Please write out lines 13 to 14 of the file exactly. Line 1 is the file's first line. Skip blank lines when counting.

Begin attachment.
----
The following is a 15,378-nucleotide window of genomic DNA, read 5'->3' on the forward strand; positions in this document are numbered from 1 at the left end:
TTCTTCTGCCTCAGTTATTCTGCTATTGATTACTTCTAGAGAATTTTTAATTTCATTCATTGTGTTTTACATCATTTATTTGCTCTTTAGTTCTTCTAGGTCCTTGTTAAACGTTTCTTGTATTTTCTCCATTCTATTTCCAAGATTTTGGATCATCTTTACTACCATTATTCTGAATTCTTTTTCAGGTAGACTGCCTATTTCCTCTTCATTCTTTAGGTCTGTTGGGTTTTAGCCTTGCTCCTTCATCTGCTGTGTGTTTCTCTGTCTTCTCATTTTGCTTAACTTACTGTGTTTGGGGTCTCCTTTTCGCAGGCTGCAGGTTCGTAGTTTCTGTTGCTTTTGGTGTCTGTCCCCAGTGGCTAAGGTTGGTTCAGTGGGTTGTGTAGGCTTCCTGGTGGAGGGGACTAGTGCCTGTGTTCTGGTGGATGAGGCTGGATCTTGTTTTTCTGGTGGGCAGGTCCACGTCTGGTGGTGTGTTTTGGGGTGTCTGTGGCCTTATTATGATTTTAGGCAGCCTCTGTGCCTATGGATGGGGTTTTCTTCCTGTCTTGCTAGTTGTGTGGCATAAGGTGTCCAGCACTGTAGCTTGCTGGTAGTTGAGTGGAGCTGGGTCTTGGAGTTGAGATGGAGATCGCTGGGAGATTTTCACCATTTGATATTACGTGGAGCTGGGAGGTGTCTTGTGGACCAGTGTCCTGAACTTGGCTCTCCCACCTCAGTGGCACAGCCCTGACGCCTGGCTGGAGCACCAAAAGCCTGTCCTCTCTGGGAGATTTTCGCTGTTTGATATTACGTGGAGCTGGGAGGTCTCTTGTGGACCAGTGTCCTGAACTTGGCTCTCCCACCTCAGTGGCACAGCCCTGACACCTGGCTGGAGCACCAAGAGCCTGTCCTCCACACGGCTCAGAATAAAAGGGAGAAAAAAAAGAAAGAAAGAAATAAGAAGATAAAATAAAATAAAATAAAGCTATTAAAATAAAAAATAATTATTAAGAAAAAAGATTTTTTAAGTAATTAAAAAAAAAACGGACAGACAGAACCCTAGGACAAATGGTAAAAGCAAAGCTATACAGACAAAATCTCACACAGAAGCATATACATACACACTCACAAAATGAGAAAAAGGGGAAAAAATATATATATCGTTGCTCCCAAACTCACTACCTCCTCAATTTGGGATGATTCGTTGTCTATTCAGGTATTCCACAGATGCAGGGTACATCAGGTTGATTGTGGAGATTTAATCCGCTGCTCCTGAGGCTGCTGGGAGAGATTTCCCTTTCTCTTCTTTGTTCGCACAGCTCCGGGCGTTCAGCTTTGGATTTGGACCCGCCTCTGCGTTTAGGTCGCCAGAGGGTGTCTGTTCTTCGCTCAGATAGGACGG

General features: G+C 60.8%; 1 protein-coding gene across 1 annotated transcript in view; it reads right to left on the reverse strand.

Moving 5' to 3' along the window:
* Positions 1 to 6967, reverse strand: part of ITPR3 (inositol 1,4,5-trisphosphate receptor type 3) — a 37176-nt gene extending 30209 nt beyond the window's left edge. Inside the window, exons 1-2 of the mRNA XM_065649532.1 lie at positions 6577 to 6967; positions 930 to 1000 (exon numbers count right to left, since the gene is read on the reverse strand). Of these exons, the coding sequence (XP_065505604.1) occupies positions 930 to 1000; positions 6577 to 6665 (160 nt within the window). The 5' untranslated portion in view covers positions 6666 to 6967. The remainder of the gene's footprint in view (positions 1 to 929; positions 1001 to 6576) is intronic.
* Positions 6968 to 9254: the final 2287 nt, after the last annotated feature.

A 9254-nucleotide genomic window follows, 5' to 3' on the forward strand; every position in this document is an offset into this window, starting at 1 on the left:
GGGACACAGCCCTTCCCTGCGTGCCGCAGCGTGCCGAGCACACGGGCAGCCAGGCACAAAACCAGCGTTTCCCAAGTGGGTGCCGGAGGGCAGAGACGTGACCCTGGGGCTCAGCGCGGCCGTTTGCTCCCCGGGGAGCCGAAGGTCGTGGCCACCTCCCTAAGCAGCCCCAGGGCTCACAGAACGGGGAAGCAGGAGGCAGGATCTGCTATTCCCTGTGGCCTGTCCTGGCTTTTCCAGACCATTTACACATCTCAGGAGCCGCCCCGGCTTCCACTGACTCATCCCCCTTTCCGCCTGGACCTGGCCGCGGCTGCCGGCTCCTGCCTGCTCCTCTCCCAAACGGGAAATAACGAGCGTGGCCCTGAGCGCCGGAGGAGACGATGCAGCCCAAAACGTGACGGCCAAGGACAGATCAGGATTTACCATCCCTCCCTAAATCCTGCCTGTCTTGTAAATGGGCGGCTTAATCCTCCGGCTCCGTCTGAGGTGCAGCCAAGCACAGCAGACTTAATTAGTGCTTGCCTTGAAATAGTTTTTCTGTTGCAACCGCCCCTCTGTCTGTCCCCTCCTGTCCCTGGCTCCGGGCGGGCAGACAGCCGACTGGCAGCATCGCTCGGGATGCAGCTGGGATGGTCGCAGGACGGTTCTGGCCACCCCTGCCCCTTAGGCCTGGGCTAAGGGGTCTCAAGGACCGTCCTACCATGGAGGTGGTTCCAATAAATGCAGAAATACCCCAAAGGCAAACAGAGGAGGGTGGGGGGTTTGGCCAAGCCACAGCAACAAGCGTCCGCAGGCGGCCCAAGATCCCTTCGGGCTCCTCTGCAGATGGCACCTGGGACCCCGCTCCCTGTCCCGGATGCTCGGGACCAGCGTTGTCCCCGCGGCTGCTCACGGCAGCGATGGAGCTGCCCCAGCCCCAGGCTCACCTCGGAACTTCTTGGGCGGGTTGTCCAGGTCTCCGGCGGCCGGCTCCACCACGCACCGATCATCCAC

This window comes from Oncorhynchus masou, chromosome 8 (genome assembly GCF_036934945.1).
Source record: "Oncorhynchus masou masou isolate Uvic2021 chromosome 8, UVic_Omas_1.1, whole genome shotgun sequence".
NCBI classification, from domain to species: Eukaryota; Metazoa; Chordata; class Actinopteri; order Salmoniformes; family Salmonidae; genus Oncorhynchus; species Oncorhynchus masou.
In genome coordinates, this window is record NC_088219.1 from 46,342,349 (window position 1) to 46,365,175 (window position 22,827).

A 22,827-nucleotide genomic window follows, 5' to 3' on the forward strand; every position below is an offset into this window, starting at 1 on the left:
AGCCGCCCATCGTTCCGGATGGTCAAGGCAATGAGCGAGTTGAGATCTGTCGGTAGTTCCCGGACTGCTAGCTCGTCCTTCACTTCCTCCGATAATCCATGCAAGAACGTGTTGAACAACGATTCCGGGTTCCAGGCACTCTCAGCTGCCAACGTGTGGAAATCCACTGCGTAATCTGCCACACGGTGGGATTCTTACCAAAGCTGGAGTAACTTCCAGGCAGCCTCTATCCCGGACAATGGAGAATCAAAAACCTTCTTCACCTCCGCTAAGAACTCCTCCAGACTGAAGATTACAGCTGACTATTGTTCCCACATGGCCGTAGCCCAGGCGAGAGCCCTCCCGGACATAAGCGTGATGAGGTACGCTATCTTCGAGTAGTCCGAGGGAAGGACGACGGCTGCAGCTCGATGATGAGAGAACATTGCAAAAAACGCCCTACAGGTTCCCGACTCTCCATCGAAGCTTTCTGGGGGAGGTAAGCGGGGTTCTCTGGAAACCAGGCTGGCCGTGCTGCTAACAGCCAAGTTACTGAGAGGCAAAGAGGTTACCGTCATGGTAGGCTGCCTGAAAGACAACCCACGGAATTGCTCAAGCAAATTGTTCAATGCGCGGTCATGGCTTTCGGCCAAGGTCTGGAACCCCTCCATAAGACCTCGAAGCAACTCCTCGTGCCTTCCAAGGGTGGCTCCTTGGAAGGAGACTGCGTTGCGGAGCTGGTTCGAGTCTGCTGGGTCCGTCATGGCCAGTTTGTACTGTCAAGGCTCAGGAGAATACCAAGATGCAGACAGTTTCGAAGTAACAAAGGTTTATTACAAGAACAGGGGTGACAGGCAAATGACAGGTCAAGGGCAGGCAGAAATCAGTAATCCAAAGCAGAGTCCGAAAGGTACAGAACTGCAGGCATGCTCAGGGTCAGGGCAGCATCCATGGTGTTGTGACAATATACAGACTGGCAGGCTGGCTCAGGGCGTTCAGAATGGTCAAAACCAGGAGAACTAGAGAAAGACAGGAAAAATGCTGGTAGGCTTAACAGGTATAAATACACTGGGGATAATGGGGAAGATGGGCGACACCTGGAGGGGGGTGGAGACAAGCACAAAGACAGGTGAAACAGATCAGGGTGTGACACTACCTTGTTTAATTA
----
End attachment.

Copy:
A 22,827-nucleotide genomic window follows, 5' to 3' on the forward strand; every position below is an offset into this window, starting at 1 on the left:
AGCCGCCCATCGTTCCGGATGGTCAAGGCAATGAGCGAGTTGAGATCTGTCGGTAGTTCCCGGACTGCTAGCTCGTCCTTCACTTCCTCCGATAATCCATGCAAGAACGTGTTGAACAACGATTCCGGGTTCCAGGCACTCTCAGCTGCCAACGTGTGGAAATCCACTGCGTAATCTGCCACACGGTGGGATTCTTACCAAAGCTGGAGTAACTTCCAGGCAGCCTCTATCCCGGACAATGGAGAATCAAAAACCTTCTTCACCTCCGCTAAGAACTCCTCCAGACTGAAGATTACAGCTGACTATTGTTCCCACATGGCCGTAGCCCAGGCGAGAGCCCTCCCGGACATAAGCGTGATGAGGTACGCTATCTTCGAGTAGTCCGAGGGAAGGACGACGGCTGCAGCTCGATGATGAGAGAACATTGCAAAAAACGCCCTACAGGTTCCCGACTCTCCATCGAAGCTTTCTGGGGGAGGTAAGCGGGGTTCTCTGGAAACCAGGCTGGCCGTGCTGCTAACAGCCAAGTTACTGAGAGGCAAAGAGGTTACCGTCATGGTAGGCTGCCTGAAAGACAACCCACGGAATTGCTCAAGCAAATTGTTCAATGCGCGGTCATGGCTTTCGGCCAAGGTCTGGAACCCCTCCATAAGACCTCGAAGCAACTCCTCGTGCCTTCCAAGGGTGGCTCCTTGGAAGGAGACTGCGTTGCGGAGCTGGTTCGAGTCTGCTGGGTCCGTCATGGCCAGTTTGTACTGTCAAGGCTCAGGAGAATACCAAGATGCAGACAGTTTCGAAGTAACAAAGGTTTATTACAAGAACAGGGGTGACAGGCAAATGACAGGTCAAGGGCAGGCAGAAATCAGTAATCCAAAGCAGAGTCCGAAAGGTACAGAACTGCAGGCATGCTCAGGGTCAGGGCAGCATCCATGGTGTTGTGACAATATACAGACTGGCAGGCTGGCTCAGGGCGTTCAGAATGGTCAAAACCAGGAGAACTAGAGAAAGACAGGAAAAATGCTGGTAGGCTTAACAGGTATAAATACACTGGGGATAATGGGGAAGATGGGCGACACCTGGAGGGGGGTGGAGACAAGCACAAAGACAGGTGAAACAGATCAGGGTGTGACACTACCTTGTTTAATTA